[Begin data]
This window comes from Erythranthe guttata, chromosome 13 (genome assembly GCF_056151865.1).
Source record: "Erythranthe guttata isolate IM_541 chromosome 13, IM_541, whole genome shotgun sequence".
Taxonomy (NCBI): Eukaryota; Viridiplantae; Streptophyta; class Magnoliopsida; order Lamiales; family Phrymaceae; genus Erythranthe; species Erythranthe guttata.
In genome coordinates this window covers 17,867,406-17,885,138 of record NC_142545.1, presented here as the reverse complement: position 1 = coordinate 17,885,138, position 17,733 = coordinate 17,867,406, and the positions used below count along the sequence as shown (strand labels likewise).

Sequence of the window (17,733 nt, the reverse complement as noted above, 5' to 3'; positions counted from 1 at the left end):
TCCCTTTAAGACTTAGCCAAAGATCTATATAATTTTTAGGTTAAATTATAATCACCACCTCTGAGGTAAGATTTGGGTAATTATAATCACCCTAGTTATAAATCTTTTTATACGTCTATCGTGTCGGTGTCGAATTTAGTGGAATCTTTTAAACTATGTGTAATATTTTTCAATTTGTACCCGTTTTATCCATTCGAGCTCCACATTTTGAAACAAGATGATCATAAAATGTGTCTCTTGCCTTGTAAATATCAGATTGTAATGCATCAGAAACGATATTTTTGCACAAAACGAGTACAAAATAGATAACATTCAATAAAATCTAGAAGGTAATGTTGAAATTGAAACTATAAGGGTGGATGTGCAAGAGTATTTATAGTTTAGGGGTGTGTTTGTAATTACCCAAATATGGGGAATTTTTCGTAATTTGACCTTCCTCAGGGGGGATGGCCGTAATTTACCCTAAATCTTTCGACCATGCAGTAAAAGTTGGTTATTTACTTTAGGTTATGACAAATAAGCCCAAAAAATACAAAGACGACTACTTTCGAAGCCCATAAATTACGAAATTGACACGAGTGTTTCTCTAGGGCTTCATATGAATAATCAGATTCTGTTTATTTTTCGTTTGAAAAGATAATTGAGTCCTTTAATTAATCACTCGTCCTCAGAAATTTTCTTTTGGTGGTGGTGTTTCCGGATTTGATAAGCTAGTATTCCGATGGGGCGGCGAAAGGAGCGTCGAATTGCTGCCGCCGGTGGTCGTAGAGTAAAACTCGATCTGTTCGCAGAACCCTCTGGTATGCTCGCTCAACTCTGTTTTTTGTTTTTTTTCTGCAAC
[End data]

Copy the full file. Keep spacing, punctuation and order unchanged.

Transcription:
This window comes from Erythranthe guttata, chromosome 13 (genome assembly GCF_056151865.1).
Source record: "Erythranthe guttata isolate IM_541 chromosome 13, IM_541, whole genome shotgun sequence".
Taxonomy (NCBI): Eukaryota; Viridiplantae; Streptophyta; class Magnoliopsida; order Lamiales; family Phrymaceae; genus Erythranthe; species Erythranthe guttata.
In genome coordinates this window covers 17,867,406-17,885,138 of record NC_142545.1, presented here as the reverse complement: position 1 = coordinate 17,885,138, position 17,733 = coordinate 17,867,406, and the positions used below count along the sequence as shown (strand labels likewise).

Sequence of the window (17,733 nt, the reverse complement as noted above, 5' to 3'; positions counted from 1 at the left end):
TCCCTTTAAGACTTAGCCAAAGATCTATATAATTTTTAGGTTAAATTATAATCACCACCTCTGAGGTAAGATTTGGGTAATTATAATCACCCTAGTTATAAATCTTTTTATACGTCTATCGTGTCGGTGTCGAATTTAGTGGAATCTTTTAAACTATGTGTAATATTTTTCAATTTGTACCCGTTTTATCCATTCGAGCTCCACATTTTGAAACAAGATGATCATAAAATGTGTCTCTTGCCTTGTAAATATCAGATTGTAATGCATCAGAAACGATATTTTTGCACAAAACGAGTACAAAATAGATAACATTCAATAAAATCTAGAAGGTAATGTTGAAATTGAAACTATAAGGGTGGATGTGCAAGAGTATTTATAGTTTAGGGGTGTGTTTGTAATTACCCAAATATGGGGAATTTTTCGTAATTTGACCTTCCTCAGGGGGGATGGCCGTAATTTACCCTAAATCTTTCGACCATGCAGTAAAAGTTGGTTATTTACTTTAGGTTATGACAAATAAGCCCAAAAAATACAAAGACGACTACTTTCGAAGCCCATAAATTACGAAATTGACACGAGTGTTTCTCTAGGGCTTCATATGAATAATCAGATTCTGTTTATTTTTCGTTTGAAAAGATAATTGAGTCCTTTAATTAATCACTCGTCCTCAGAAATTTTCTTTTGGTGGTGGTGTTTCCGGATTTGATAAGCTAGTATTCCGATGGGGCGGCGAAAGGAGCGTCGAATTGCTGCCGCCGGTGGTCGTAGAGTAAAACTCGATCTGTTCGCAGAACCCTCTGGTATGCTCGCTCAACTCTGTTTTTTGTTTTTTTTCTGCAAC